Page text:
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Nutritional monitoring of range cattle

Robert Fears for Progressive Cattle Published on 24 September 2020
Cattle grazing

Range cattle nutrition is largely dependent on the amount and quality of forage the grazed site can produce.

If the number of cattle is correctly matched with the available amount of forage, good animal and range conditions are maintained. If too many cattle are put on a given area, however, animal and range conditions will decline.

Forage quantity and quality

Forage quantity is measurable by several different sampling methods and is expressed as dry matter weight per unit area at a given point of time. For accurate measurement, it is important to only collect samples representative of the range site or vegetation types. The Natural Resources Conservation Service originated the term, “range site.” They define the term as principal units of rangeland based on categorizing vegetation according to site potential. Site potential is defined as the capacity of an area to support a distinct species composition and/or total biomass.

“A common method of measuring forage quantity is to lay a measured size of frame or hoop on the ground in a representative number of areas and clip the enclosed forage. The sample is weighed and the necessary math is used to calculate pounds of forage per acre,” says Dr. Doug Tolleson, Texas A&M AgriLife Research.

New technologies for measuring forage quantity, such as the Livestock Early Warning System (LEWS) are in development. LEWS has been implemented in East Africa and is now undergoing adaptation for use in the U.S. The model will provide early warning of drought to give producers time to reduce stocking rates or make other appropriate management decisions. Field sampling provides the platform for the model, and range condition is further monitored using satellite imagery.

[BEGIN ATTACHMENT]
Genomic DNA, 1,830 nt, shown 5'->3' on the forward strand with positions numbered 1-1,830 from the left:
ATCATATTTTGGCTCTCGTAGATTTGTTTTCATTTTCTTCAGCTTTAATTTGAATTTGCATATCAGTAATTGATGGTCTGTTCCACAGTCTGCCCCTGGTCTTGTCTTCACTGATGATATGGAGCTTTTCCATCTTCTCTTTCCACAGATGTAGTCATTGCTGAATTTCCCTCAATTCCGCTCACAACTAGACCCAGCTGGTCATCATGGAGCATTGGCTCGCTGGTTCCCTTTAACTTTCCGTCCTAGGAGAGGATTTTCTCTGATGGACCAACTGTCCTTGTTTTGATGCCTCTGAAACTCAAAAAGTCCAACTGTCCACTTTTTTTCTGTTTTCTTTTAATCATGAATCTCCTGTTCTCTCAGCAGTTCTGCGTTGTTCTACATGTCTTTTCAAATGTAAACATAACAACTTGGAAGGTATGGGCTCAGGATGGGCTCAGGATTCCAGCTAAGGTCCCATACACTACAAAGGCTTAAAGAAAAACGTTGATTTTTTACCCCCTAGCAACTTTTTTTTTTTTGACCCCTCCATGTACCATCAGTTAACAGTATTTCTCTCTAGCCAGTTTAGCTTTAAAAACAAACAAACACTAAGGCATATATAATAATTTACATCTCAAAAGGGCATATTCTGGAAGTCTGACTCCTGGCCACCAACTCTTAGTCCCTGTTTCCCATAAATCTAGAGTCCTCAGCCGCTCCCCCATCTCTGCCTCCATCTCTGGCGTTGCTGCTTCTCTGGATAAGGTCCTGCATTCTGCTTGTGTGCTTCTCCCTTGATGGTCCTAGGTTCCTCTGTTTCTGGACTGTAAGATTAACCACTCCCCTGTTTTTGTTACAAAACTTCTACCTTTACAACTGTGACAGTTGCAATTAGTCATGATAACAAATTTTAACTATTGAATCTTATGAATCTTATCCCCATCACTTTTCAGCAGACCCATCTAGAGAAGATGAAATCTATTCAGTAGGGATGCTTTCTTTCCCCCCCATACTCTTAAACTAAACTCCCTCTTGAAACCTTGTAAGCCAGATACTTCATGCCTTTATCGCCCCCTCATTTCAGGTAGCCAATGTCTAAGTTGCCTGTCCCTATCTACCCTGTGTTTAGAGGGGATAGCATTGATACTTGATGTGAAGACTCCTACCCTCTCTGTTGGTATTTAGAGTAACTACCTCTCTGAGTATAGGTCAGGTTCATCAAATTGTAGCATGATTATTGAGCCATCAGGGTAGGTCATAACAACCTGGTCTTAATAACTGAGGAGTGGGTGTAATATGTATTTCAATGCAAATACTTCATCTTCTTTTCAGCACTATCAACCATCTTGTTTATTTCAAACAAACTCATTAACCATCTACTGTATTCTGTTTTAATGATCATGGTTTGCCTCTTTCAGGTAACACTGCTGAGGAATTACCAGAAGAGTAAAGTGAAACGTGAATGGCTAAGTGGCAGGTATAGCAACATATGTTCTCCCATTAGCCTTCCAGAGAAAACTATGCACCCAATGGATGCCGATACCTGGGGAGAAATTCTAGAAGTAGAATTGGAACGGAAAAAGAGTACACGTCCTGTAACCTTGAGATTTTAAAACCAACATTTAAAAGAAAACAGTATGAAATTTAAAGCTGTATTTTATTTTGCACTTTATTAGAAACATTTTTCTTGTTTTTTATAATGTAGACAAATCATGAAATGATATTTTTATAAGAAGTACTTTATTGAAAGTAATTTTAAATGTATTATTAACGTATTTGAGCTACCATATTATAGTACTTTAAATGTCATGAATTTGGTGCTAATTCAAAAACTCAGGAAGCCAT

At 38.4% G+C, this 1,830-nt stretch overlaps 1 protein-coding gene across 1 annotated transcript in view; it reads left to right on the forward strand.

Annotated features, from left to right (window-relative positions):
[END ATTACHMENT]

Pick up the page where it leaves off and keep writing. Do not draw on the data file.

“The other side of the grazing equation is forage quality, which is the amount of nutrients in the forage. Nutrients include protein, energy, vitamins and minerals,” Tolleson continues. “There is a relationship between vegetative characteristics and diet quality. New foliage is more nutritious than old foliage and live plants contain more nutrients than dead plants. More nutrients are found in plant leaves than stems. If available, cattle will primarily choose the higher-quality plant leaves, but will also eat some stems for bulk and roughage.”

Cattle select what they eat based on plant preferences categories. These categories are performance, maintenance, subsistence and toxic. Performance is provided by plants preferred by the animal. They are found in the cow’s diet at a higher percentage than found on the landscape. These plants have a high nutrient content and meet animal needs.

“When the number of desirable plants is about equal with the number of less desirable, the cow goes into a maintenance category. Less desirable plants give bulk to the diet. A cow enters into a subsistence category when less desirable plants outnumber desirables,” says Tolleson. “In the toxic category, undesirable plants substantially outnumber desired plants, and the animal might have to consume plants harmful to its health.”

Animal nutrition

Animal nutrient requirements vary with growth and reproduction stages. A cow needs a certain amount of nutrition to maintain her body. There are additional nutrient requirements for a pregnant animal, and the highest nutrient requirement is found in lactating females. Young animals require additional nutrition for growth, and cattle need a more nutrient-rich diet during cold weather to maintain body heat.

Another reason nutritional requirements are high during lactation is that cows are also trying to rebreed during that period. Effects of body condition scores (BCS) on pregnancy rates are fairly constant across the country and examples are shown in Table 1.

Effect of body condition score